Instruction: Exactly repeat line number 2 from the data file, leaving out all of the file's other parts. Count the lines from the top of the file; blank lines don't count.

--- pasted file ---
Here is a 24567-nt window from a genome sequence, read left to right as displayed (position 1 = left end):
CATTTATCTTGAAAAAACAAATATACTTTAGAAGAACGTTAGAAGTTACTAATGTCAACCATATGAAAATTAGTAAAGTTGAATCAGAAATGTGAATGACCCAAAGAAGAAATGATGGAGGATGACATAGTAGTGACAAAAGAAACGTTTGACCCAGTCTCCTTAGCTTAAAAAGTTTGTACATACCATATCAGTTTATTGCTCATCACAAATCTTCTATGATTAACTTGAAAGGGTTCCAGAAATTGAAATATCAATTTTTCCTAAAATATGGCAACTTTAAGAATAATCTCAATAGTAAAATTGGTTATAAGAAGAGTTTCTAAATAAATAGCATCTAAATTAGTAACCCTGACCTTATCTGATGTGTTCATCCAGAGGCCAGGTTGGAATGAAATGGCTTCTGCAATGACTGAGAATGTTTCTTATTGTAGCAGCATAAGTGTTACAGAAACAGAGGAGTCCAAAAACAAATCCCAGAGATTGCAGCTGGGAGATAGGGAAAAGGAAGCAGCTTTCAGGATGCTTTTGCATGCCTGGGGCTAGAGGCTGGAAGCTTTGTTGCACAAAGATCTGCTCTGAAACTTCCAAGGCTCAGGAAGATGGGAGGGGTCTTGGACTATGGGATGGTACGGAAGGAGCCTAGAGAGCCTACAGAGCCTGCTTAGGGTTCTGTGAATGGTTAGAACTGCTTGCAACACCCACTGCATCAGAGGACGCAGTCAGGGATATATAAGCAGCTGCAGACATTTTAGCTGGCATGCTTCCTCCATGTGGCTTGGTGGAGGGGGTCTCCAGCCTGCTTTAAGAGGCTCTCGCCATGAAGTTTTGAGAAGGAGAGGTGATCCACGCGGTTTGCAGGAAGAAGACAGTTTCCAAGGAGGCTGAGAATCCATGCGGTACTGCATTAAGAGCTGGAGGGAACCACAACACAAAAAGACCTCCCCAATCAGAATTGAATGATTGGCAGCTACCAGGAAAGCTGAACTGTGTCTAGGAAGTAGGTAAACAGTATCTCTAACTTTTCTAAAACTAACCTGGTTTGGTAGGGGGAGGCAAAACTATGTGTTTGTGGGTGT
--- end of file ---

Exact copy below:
CATTTATCTTGAAAAAACAAATATACTTTAGAAGAACGTTAGAAGTTACTAATGTCAACCATATGAAAATTAGTAAAGTTGAATCAGAAATGTGAATGACCCAAAGAAGAAATGATGGAGGATGACATAGTAGTGACAAAAGAAACGTTTGACCCAGTCTCCTTAGCTTAAAAAGTTTGTACATACCATATCAGTTTATTGCTCATCACAAATCTTCTATGATTAACTTGAAAGGGTTCCAGAAATTGAAATATCAATTTTTCCTAAAATATGGCAACTTTAAGAATAATCTCAATAGTAAAATTGGTTATAAGAAGAGTTTCTAAATAAATAGCATCTAAATTAGTAACCCTGACCTTATCTGATGTGTTCATCCAGAGGCCAGGTTGGAATGAAATGGCTTCTGCAATGACTGAGAATGTTTCTTATTGTAGCAGCATAAGTGTTACAGAAACAGAGGAGTCCAAAAACAAATCCCAGAGATTGCAGCTGGGAGATAGGGAAAAGGAAGCAGCTTTCAGGATGCTTTTGCATGCCTGGGGCTAGAGGCTGGAAGCTTTGTTGCACAAAGATCTGCTCTGAAACTTCCAAGGCTCAGGAAGATGGGAGGGGTCTTGGACTATGGGATGGTACGGAAGGAGCCTAGAGAGCCTACAGAGCCTGCTTAGGGTTCTGTGAATGGTTAGAACTGCTTGCAACACCCACTGCATCAGAGGACGCAGTCAGGGATATATAAGCAGCTGCAGACATTTTAGCTGGCATGCTTCCTCCATGTGGCTTGGTGGAGGGGGTCTCCAGCCTGCTTTAAGAGGCTCTCGCCATGAAGTTTTGAGAAGGAGAGGTGATCCACGCGGTTTGCAGGAAGAAGACAGTTTCCAAGGAGGCTGAGAATCCATGCGGTACTGCATTAAGAGCTGGAGGGAACCACAACACAAAAAGACCTCCCCAATCAGAATTGAATGATTGGCAGCTACCAGGAAAGCTGAACTGTGTCTAGGAAGTAGGTAAACAGTATCTCTAACTTTTCTAAAACTAACCTGGTTTGGTAGGGGGAGGCAAAACTATGTGTTTGTGGGTGT